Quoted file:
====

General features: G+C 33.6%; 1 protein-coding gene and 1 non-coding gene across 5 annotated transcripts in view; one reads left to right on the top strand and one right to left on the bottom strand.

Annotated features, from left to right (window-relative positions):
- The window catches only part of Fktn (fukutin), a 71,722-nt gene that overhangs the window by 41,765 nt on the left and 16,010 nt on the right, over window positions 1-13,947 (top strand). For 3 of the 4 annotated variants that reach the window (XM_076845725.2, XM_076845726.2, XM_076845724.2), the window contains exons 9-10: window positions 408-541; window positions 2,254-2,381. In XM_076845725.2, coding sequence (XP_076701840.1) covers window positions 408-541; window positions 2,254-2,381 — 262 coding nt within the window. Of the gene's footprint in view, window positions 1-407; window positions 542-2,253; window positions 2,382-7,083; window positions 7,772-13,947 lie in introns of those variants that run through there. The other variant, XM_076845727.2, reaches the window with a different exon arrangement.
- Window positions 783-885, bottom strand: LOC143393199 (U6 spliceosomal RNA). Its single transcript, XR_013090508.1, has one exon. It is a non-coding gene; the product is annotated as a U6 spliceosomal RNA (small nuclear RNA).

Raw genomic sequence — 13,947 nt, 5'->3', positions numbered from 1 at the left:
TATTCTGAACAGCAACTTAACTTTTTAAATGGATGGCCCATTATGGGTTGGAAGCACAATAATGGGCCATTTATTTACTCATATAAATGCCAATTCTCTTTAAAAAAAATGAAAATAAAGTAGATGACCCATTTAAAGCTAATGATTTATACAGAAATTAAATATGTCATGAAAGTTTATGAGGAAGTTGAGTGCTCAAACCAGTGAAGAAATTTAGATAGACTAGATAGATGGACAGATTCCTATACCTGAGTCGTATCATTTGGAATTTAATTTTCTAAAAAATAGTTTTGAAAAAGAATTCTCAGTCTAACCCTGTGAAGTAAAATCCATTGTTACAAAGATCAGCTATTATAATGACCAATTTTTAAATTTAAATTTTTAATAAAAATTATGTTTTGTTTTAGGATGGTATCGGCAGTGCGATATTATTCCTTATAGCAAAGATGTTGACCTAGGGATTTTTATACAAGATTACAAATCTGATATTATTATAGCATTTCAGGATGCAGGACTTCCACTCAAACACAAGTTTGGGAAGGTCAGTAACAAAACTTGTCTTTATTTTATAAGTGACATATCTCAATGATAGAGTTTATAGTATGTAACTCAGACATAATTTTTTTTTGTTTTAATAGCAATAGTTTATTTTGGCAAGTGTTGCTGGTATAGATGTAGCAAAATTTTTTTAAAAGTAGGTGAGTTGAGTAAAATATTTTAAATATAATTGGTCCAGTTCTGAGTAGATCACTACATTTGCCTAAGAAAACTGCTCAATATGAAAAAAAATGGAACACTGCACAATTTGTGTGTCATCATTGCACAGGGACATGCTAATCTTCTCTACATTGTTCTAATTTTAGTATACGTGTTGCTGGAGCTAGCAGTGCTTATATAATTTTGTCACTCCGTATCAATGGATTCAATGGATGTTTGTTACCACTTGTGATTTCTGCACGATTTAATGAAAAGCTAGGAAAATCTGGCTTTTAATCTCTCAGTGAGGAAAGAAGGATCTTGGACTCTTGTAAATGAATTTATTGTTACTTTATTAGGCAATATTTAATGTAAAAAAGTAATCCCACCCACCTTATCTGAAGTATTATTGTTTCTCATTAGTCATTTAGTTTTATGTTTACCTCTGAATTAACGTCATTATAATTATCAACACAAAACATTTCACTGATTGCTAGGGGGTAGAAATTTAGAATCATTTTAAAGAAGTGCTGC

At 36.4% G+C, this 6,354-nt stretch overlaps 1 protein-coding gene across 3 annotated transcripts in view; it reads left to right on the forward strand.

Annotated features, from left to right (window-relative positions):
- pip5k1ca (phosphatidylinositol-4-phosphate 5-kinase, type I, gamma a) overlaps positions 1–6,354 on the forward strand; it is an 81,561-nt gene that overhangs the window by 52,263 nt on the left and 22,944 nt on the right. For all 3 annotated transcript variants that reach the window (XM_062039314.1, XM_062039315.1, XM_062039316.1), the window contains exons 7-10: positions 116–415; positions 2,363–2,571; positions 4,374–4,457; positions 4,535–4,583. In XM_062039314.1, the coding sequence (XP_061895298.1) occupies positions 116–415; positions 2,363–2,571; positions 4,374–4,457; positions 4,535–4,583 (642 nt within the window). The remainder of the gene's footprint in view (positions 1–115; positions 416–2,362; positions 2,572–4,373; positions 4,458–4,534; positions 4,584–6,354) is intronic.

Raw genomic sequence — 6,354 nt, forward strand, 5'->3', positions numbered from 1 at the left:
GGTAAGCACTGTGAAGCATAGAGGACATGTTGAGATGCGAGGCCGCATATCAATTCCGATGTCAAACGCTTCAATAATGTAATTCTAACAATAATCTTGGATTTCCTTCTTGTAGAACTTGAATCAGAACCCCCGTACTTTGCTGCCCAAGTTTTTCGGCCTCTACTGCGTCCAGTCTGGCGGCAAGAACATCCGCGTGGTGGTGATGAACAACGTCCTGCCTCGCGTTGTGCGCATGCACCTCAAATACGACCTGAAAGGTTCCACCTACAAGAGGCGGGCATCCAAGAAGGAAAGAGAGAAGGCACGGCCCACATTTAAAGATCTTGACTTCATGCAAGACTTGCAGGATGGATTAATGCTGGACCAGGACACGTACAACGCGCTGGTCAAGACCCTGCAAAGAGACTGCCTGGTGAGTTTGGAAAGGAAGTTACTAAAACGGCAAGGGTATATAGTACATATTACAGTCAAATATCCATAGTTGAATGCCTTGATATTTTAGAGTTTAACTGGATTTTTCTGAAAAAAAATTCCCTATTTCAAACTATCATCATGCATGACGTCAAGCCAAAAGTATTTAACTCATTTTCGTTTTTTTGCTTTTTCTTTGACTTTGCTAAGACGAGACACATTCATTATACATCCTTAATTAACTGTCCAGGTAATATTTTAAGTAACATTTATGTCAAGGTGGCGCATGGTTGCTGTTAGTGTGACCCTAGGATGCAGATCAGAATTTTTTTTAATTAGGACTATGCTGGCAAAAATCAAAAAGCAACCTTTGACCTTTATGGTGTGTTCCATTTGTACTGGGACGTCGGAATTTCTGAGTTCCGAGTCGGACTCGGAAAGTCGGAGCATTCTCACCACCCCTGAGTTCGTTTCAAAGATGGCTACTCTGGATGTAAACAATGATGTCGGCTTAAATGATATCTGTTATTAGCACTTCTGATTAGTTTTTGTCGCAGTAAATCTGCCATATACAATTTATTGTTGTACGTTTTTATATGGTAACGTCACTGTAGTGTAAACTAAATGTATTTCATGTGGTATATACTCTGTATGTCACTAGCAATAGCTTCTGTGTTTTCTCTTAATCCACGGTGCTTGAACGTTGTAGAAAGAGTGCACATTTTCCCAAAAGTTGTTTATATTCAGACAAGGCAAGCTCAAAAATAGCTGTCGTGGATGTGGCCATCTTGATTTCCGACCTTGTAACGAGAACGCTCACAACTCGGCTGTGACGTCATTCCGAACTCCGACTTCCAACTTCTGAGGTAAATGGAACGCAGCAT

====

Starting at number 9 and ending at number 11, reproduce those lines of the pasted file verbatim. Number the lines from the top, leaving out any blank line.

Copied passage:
- pip5k1ca (phosphatidylinositol-4-phosphate 5-kinase, type I, gamma a) overlaps positions 1–6,354 on the forward strand; it is an 81,561-nt gene that overhangs the window by 52,263 nt on the left and 22,944 nt on the right. For all 3 annotated transcript variants that reach the window (XM_062039314.1, XM_062039315.1, XM_062039316.1), the window contains exons 7-10: positions 116–415; positions 2,363–2,571; positions 4,374–4,457; positions 4,535–4,583. In XM_062039314.1, the coding sequence (XP_061895298.1) occupies positions 116–415; positions 2,363–2,571; positions 4,374–4,457; positions 4,535–4,583 (642 nt within the window). The remainder of the gene's footprint in view (positions 1–115; positions 416–2,362; positions 2,572–4,373; positions 4,458–4,534; positions 4,584–6,354) is intronic.

Raw genomic sequence — 6,354 nt, forward strand, 5'->3', positions numbered from 1 at the left:
GGTAAGCACTGTGAAGCATAGAGGACATGTTGAGATGCGAGGCCGCATATCAATTCCGATGTCAAACGCTTCAATAATGTAATTCTAACAATAATCTTGGATTTCCTTCTTGTAGAACTTGAATCAGAACCCCCGTACTTTGCTGCCCAAGTTTTTCGGCCTCTACTGCGTCCAGTCTGGCGGCAAGAACATCCGCGTGGTGGTGATGAACAACGTCCTGCCTCGCGTTGTGCGCATGCACCTCAAATACGACCTGAAAGGTTCCACCTACAAGAGGCGGGCATCCAAGAAGGAAAGAGAGAAGGCACGGCCCACATTTAAAGATCTTGACTTCATGCAAGACTTGCAGGATGGATTAATGCTGGACCAGGACACGTACAACGCGCTGGTCAAGACCCTGCAAAGAGACTGCCTGGTGAGTTTGGAAAGGAAGTTACTAAAACGGCAAGGGTATATAGTACATATTACAGTCAAATATCCATAGTTGAATGCCTTGATATTTTAGAGTTTAACTGGATTTTTCTGAAAAAAAATTCCCTATTTCAAACTATCATCATGCATGACGTCAAGCCAAAAGTATTTAACTCATTTTCGTTTTTTTGCTTTTTCTTTGACTTTGCTAAGACGAGACACATTCATTATACATCCTTAATTAACTGTCCAGGTAATATTTTAAGTAACATTTATGTCAAGGTGGCGCATGGTTGCTGTTAGTGTGACCCTAGGATGCAGATCAGAATTTTTTTTAATTAGGACTATGCTGGCAAAAATCAAAAAGCAACCTTTGACCTTTATGGTGTGTTCCATTTGTACTGGGACGTCGGAATTTCTGAGTTCCGAGTCGGACTCGGAAAGTCGGAGCATTCTCACCACCCCTGAGTTCGTTTCAAAGATGGCTACTCTGGATGTAAACAATGATGTCGGCTTAAATGATATCTGTTATTAGCACTTCTGATTAGTTTTTGTCGCAGTAAATCTGCCATATACAATTTATTGTTGTACGTTTTTATATGGTAACGTCACTGTAGTGTAAACTAAATGTATTTCATGTGGTATATACTCTGTATGTCACTAGCAATAGCTTCTGTGTTTTCTCTTAATCCACGGTGCTTGAACGTTGTAGAAAGAGTGCACATTTTCCCAAAAGTTGTTTATATTCAGACAAGGCAAGCTCAAAAATAGCTGTCGTGGATGTGGCCATCTTGATTTCCGACCTTGTAACGAGAACGCTCACAACTCGGCTGTGACGTCATTCCGAACTCCGACTTCCAACTTCTGAGGTAAATGGAACGCAGCAT